Kodaikanal- Unwrap with care

As you wind up the road towards Kodaikanal, your expectations will soar. You might too. This is easily one of the most scenic mountain drives in the country. The Palani Hills roll outwards towards green vistas dotted with lakes. The shola forests in these parts have a quiet and vivid beauty. The foliage is dense and varied, ranging from dappled yellows to intense greens. Wildflowers abound. As mist rolls on and off the hills, you’ll find yourself understanding clichés about journeys being more important than destinations. Once you enter Kodaikanal town, however, your spirits may sink a bit. The starfish-shaped lake is beautiful but the town centre is overrun with block-like buildings and there is an alarming amount of construction going on. Hotels and restaurants vie for attention. The impressive Kodaikanal International School dominates the main square. And there are more signs advertising homemade chocolates than you can comprehend. Don’t run yet.

 

The pleasures of slowness are still to be found in Kodai, in nooks and corners, down secluded paths, in unexpected places. Veer off the usual sightseeing tracks, shirk the guides, go solo when you can, and take your time about it. Kodaikanal is a place to let your most adventurous side loose — or your laziest. Off the beaten path and freed from the frenetic guided tours, Kodai yields up its gifts like a shy but certain lover. And the gifts are well worth it. Secretive mountain paths, mist and bramble, hedges full of wildflowers, gardens full of roses, placid lakes — Kodai is rich with discoveries. These hills are alive with flora and fauna. You’ll need to slow your inner rhythms to appreciate them fully. The guided sightseeing tours might be useful if you’re short on time but it’s best to explore on your own. Luckily, you have a variety of options for this. If you don’t have your own vehicle, cabs are readily available. In town, cycles are available for hire, and the roads are clean and well-maintained, ideal for walking.

 

Kodaikanal (Photo by Challiyan)

 

 

The best place to begin is Coaker’s Walk (entry fee INR 5), a promenade on the south-eastern cliff of the mountain. There are impressive views of the valley from here and on a misty day, the sweeping walk has a mystic aura. On a clear day, you can take a peek from the observatory to see Dolphin’s Nose, the Pambar River and far away, the tiny scramble of Madurai city. And all around, the Palani Hills stretch out like a carpet of gigantic dunes, reminding one of how earth began. Across the road is Bryant Park, a horticultural garden set up by the British. With its neatly labelled trees and rose beds, the place has a soothing quality. You can picnic at the park but be careful of monkeys. They are as irascible as monkeys anywhere else. Meander through the park to come out near Kodai Lake, one of the major attractions of Kodaikanal. Its quiet is best experienced away from the main area. Hire cycles or take a pony ride. Boat rides are available for anything between INR 100 and 250 per person for 30-min cruises, depending on the type of boat (single/ double pedal/ row). Inquire at the Kodaikanal Boat and Rowing Club (Tel: +91-4542-241315). Walking around the lake is a pleasant experience. The road is flat beneath your heels, and clean. If you want to rest, there are seats incongruously facing away from the lake! You can also stop for steaming masala tea or home-made chocolates at one of the many stalls.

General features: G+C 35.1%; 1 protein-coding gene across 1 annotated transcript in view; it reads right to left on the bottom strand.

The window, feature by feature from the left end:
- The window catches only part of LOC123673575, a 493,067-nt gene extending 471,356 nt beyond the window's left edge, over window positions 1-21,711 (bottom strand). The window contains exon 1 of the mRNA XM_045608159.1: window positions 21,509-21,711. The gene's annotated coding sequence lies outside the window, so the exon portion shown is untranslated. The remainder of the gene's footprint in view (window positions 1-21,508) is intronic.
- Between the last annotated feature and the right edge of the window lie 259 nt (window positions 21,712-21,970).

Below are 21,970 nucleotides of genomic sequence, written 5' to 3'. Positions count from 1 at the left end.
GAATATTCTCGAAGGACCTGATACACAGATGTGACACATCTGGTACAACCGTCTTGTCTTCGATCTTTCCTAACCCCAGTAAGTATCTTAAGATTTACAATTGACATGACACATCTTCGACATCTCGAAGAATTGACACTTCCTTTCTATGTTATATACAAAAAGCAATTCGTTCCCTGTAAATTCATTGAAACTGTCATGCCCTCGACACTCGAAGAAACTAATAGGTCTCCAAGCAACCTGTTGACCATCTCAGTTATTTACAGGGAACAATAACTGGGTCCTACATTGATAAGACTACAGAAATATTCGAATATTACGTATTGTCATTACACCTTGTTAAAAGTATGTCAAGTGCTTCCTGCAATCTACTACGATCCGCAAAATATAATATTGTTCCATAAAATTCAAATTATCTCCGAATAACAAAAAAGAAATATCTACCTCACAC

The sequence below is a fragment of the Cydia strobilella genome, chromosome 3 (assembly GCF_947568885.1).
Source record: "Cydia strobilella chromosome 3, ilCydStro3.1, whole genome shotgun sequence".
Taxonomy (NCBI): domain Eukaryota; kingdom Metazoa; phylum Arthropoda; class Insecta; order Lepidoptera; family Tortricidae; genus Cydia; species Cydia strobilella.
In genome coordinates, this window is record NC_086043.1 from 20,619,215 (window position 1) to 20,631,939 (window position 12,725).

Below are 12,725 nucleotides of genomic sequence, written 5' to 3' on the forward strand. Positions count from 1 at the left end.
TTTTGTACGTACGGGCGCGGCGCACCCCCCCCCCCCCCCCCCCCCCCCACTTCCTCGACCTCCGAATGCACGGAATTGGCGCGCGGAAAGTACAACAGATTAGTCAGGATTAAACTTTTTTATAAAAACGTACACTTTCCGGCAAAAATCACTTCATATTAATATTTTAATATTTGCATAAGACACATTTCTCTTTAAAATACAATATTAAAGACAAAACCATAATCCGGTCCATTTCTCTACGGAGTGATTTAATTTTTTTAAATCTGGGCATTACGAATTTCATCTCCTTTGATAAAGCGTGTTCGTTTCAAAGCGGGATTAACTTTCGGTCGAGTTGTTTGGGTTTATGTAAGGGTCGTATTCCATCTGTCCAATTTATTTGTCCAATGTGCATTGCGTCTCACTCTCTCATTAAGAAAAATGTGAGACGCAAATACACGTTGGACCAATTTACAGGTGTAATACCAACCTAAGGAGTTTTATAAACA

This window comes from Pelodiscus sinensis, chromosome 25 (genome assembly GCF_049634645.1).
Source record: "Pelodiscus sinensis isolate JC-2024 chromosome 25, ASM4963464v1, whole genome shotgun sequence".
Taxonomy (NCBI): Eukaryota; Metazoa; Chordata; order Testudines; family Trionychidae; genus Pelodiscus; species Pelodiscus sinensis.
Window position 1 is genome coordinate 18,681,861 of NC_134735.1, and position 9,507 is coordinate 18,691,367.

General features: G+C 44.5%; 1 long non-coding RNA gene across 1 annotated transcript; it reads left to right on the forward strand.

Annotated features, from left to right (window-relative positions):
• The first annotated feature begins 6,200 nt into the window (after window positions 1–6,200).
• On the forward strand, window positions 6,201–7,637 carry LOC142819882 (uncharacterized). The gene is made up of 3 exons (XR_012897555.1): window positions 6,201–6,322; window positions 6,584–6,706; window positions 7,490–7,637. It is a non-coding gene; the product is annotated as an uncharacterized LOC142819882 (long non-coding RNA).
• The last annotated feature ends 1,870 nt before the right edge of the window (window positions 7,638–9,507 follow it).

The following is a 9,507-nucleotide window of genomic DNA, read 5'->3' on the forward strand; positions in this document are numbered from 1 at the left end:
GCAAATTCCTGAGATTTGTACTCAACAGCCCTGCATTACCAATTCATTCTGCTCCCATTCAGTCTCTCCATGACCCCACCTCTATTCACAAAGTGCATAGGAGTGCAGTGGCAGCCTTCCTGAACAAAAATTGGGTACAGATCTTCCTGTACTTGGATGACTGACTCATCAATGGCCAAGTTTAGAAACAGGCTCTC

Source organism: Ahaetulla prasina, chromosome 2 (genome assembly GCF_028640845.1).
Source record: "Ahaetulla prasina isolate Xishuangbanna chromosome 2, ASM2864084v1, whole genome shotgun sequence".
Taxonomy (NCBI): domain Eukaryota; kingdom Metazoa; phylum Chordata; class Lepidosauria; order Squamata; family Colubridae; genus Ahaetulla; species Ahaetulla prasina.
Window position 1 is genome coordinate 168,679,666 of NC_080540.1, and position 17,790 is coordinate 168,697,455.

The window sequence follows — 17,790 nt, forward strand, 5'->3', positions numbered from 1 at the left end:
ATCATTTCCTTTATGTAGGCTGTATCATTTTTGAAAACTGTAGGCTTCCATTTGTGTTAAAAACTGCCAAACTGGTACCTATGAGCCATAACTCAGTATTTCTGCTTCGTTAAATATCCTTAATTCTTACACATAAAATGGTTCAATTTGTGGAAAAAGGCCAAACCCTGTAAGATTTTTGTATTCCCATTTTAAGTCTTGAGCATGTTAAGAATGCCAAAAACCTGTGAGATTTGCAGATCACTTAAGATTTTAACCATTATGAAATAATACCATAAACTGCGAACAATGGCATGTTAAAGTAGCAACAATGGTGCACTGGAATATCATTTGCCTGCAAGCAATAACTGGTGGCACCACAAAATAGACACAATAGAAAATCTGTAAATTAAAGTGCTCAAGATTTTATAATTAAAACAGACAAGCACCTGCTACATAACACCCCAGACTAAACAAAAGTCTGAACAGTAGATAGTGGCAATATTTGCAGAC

Dolphin’s Nose, Kodaikanal (Photo by Wikitom2)

 

About 51/2 km from the lake is Green Valley View from where you have a view of the entire Vaigai Dam. Nearby is one of Kodai’s most popular attractions, Pillar Rocks. This 400-foot-high vertical column of three rocks looks like manmade pillars. A little outside town is Silver Cascade, a waterfall formed by the backwaters of Kodai Lake. The gush is substantial, but caged in by barricades. In the other direction is the Kurinji Andavar Temple, a hilltop temple to Lord Murugan which offers serene views of the valley. The nearby Jain temple is smaller, but more atmospheric. On the way lie the Bear Shola Falls. The walk through the forest to the falls is calming but around the lake, there is some proof of messy humans. Also check out Pambar, Glen and Fairy Falls. The Kodaikanal Solar Observatory houses one of the world’s oldest extant telescopes and is definitely worth a visit if you have time.

 

When it comes to shopping, Kodai is less of a bazaar than some hill stations but there are some quaint, little shops that make for interesting shopping. On Hospital Road, Potters Shed sells lovely pottery items made by disadvantaged children. Re has beads of all kinds. Chocolates are ubiquitous, with lots of shops selling heaps of almond, rock, raisin and other assorted flavours. Fay’s Confectionery has some lovely nut-based options. In town, there are shops selling the spices that these hills are so famous for — clove, cinnamon, elaichi and pepper — but also a range of medicinal or aromatherapy oils. Eucalyptus oil is a must-buy but you can also try Lemon Grass, Olive, Orange or Rose. Lakeside, the Tibetans ply their colourful stoles and shawls. Sold slightly more informally are KodaiKanal’s famous Magic Mushrooms, a naturally occurring hallucinogen.

 

 

Cascade Waterfall (Photo by Ishfaq Shams)

 

Quick Facts

 

 
State: Tamil Nadu

Location: On the southern ridge of the Palani Hills in the Western Ghats, 6,854 ft above sea level, bordering Kerala on the west.
Distance: 481 km S of Bengaluru; journey time: by rail: 9 hours
When to go: Best all year round, except for the late monsoon in November and December. Summer time is the peak tourist season; during the monsoon rains, the hills are lush and everything misty; January and February are cold and crisp.

 

By Anindita Sengupta

 

About the author: Anindita Sengupta is a poet and freelance writer based in Bengaluru.